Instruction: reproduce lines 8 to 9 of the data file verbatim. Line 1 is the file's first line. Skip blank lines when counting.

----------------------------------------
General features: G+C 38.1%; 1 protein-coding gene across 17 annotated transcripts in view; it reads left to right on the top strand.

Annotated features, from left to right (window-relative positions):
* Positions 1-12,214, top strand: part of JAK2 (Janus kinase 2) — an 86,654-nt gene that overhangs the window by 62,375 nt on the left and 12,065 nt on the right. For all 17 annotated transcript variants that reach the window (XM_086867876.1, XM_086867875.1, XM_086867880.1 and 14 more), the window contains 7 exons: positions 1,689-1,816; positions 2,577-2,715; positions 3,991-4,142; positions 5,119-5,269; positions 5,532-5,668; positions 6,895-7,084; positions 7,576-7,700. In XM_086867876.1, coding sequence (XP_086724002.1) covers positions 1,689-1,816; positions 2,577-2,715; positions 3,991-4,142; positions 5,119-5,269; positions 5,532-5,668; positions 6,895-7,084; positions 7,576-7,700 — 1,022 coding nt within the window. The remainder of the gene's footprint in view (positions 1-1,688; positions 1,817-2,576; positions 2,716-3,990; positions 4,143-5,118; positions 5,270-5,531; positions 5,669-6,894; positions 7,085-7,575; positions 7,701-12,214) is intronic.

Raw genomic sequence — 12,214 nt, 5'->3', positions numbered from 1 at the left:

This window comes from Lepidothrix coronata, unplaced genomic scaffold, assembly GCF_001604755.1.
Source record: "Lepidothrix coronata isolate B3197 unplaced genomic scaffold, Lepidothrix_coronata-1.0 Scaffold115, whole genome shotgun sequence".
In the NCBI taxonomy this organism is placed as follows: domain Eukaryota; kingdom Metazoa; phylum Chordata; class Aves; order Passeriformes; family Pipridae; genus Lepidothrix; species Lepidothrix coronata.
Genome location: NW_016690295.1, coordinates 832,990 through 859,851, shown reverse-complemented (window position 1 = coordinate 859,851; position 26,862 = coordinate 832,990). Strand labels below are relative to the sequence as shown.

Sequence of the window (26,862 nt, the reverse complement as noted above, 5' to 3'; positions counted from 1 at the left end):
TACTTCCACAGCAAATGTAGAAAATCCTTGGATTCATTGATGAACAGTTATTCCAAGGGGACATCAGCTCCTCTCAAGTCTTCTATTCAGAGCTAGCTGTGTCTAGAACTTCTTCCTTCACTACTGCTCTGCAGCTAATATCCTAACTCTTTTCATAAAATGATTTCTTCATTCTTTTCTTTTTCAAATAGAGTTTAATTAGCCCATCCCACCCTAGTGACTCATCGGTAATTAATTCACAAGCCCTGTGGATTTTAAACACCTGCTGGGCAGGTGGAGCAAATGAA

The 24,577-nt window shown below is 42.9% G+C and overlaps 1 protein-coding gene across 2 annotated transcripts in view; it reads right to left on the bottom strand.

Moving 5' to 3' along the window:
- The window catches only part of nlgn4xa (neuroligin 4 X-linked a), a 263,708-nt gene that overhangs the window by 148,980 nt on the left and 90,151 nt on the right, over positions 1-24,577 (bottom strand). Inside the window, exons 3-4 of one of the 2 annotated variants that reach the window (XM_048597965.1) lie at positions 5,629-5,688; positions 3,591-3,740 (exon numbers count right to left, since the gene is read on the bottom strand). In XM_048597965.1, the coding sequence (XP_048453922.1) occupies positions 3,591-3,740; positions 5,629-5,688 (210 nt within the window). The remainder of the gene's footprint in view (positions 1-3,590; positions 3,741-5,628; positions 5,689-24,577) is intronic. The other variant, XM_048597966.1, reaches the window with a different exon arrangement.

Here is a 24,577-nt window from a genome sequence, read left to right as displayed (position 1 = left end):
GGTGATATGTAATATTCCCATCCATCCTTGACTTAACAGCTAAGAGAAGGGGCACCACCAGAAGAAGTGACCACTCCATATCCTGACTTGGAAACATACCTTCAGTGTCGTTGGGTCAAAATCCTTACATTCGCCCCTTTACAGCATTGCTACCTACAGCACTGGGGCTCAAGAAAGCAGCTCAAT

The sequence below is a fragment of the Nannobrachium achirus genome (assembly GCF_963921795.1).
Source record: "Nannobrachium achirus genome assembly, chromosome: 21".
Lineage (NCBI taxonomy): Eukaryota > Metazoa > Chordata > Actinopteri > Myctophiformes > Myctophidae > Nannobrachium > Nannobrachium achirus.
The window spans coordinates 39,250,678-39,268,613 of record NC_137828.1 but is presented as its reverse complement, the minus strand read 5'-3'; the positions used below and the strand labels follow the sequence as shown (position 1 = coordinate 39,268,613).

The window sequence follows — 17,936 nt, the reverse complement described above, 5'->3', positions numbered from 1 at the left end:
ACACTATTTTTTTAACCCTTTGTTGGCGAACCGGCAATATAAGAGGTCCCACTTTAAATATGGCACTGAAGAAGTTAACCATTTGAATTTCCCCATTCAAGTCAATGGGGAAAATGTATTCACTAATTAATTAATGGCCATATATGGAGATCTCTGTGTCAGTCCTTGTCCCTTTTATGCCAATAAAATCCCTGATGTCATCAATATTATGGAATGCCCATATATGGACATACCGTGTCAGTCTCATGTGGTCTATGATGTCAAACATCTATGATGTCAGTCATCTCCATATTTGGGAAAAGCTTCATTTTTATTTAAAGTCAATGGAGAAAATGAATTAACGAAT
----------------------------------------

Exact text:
Genome location: NW_016690295.1, coordinates 832,990 through 859,851, shown reverse-complemented (window position 1 = coordinate 859,851; position 26,862 = coordinate 832,990). Strand labels below are relative to the sequence as shown.

Sequence of the window (26,862 nt, the reverse complement as noted above, 5' to 3'; positions counted from 1 at the left end):